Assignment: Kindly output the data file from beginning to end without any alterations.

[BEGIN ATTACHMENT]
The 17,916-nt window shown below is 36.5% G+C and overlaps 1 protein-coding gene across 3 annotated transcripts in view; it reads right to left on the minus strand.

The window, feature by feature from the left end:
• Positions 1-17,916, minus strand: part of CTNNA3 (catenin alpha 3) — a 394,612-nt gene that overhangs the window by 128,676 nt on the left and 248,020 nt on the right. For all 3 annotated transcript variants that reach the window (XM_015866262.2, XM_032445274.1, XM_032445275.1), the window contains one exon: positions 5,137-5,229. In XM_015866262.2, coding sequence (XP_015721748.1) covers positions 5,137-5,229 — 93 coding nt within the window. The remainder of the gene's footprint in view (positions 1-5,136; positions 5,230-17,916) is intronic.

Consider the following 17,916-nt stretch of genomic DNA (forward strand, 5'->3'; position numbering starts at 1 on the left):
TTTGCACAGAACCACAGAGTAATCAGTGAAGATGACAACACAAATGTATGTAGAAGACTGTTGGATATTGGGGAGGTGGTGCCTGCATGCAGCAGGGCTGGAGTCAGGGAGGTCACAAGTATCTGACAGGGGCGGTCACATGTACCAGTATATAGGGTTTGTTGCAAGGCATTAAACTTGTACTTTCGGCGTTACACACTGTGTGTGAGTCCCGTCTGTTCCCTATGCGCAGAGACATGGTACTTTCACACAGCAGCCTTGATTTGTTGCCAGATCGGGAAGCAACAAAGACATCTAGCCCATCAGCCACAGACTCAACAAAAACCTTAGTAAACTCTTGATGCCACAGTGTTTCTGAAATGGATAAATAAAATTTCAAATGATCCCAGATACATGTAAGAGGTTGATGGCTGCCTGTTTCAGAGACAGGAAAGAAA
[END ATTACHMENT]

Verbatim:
The 17,916-nt window shown below is 36.5% G+C and overlaps 1 protein-coding gene across 3 annotated transcripts in view; it reads right to left on the minus strand.

The window, feature by feature from the left end:
• Positions 1-17,916, minus strand: part of CTNNA3 (catenin alpha 3) — a 394,612-nt gene that overhangs the window by 128,676 nt on the left and 248,020 nt on the right. For all 3 annotated transcript variants that reach the window (XM_015866262.2, XM_032445274.1, XM_032445275.1), the window contains one exon: positions 5,137-5,229. In XM_015866262.2, coding sequence (XP_015721748.1) covers positions 5,137-5,229 — 93 coding nt within the window. The remainder of the gene's footprint in view (positions 1-5,136; positions 5,230-17,916) is intronic.

Consider the following 17,916-nt stretch of genomic DNA (forward strand, 5'->3'; position numbering starts at 1 on the left):
TTTGCACAGAACCACAGAGTAATCAGTGAAGATGACAACACAAATGTATGTAGAAGACTGTTGGATATTGGGGAGGTGGTGCCTGCATGCAGCAGGGCTGGAGTCAGGGAGGTCACAAGTATCTGACAGGGGCGGTCACATGTACCAGTATATAGGGTTTGTTGCAAGGCATTAAACTTGTACTTTCGGCGTTACACACTGTGTGTGAGTCCCGTCTGTTCCCTATGCGCAGAGACATGGTACTTTCACACAGCAGCCTTGATTTGTTGCCAGATCGGGAAGCAACAAAGACATCTAGCCCATCAGCCACAGACTCAACAAAAACCTTAGTAAACTCTTGATGCCACAGTGTTTCTGAAATGGATAAATAAAATTTCAAATGATCCCAGATACATGTAAGAGGTTGATGGCTGCCTGTTTCAGAGACAGGAAAGAAA